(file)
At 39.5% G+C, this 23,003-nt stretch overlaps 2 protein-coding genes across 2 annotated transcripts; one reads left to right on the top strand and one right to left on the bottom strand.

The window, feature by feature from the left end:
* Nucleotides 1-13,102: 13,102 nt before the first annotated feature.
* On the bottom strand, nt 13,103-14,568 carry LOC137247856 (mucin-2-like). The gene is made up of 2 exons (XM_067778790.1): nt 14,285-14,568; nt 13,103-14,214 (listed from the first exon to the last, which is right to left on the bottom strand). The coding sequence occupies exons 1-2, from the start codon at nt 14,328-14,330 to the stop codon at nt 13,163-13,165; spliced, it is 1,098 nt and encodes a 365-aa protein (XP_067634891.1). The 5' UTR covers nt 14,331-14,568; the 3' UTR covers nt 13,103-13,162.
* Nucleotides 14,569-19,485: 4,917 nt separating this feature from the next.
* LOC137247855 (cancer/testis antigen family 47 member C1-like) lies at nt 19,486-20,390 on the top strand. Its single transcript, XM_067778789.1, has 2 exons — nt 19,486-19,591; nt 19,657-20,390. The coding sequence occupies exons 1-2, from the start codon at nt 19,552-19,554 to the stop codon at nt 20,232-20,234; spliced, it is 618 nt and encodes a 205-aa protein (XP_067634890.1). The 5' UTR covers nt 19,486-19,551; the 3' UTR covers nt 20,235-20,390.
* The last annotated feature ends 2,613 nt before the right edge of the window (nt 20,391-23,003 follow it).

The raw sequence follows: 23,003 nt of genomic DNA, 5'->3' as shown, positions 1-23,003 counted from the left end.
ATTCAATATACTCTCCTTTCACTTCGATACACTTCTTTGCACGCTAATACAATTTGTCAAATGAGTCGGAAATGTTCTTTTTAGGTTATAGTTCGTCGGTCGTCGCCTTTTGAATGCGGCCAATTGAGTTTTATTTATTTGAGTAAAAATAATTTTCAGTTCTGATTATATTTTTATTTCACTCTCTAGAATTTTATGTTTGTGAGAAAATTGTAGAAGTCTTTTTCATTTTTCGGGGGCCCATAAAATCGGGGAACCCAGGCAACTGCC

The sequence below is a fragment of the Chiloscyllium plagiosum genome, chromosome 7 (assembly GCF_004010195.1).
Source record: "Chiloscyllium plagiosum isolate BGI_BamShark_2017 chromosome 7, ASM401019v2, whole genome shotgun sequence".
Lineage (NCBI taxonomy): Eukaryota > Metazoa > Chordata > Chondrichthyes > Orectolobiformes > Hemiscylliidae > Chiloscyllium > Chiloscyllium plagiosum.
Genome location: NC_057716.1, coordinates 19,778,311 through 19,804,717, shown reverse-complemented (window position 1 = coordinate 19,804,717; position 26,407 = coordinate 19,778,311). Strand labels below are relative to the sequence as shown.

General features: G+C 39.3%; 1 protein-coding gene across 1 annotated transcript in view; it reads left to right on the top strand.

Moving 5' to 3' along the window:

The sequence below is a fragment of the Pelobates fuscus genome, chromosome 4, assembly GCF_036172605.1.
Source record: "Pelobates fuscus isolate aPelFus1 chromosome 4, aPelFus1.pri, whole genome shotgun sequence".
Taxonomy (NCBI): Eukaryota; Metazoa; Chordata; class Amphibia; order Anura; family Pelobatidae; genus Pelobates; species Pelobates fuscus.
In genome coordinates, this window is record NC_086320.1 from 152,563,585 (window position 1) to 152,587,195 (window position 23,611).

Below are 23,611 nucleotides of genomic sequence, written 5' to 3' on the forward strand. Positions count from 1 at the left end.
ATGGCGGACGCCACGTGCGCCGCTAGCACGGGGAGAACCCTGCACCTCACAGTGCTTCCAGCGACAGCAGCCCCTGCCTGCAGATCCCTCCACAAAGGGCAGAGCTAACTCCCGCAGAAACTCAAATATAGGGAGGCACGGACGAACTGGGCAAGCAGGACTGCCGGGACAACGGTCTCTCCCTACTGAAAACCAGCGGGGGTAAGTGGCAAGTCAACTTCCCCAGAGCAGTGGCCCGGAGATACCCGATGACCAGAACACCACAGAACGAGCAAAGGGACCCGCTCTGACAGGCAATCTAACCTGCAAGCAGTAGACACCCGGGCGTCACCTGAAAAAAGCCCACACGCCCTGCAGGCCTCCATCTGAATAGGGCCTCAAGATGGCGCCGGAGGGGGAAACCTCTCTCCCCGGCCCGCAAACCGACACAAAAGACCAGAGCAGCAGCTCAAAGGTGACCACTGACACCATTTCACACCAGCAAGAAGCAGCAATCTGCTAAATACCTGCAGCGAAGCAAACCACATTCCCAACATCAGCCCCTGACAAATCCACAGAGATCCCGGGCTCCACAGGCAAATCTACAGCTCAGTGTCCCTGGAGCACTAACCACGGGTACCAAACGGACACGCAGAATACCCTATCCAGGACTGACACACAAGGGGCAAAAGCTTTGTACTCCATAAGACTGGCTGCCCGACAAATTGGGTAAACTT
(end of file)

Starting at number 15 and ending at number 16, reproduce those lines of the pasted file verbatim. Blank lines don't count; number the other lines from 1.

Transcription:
Moving 5' to 3' along the window:

The sequence below is a fragment of the Pelobates fuscus genome, chromosome 4, assembly GCF_036172605.1.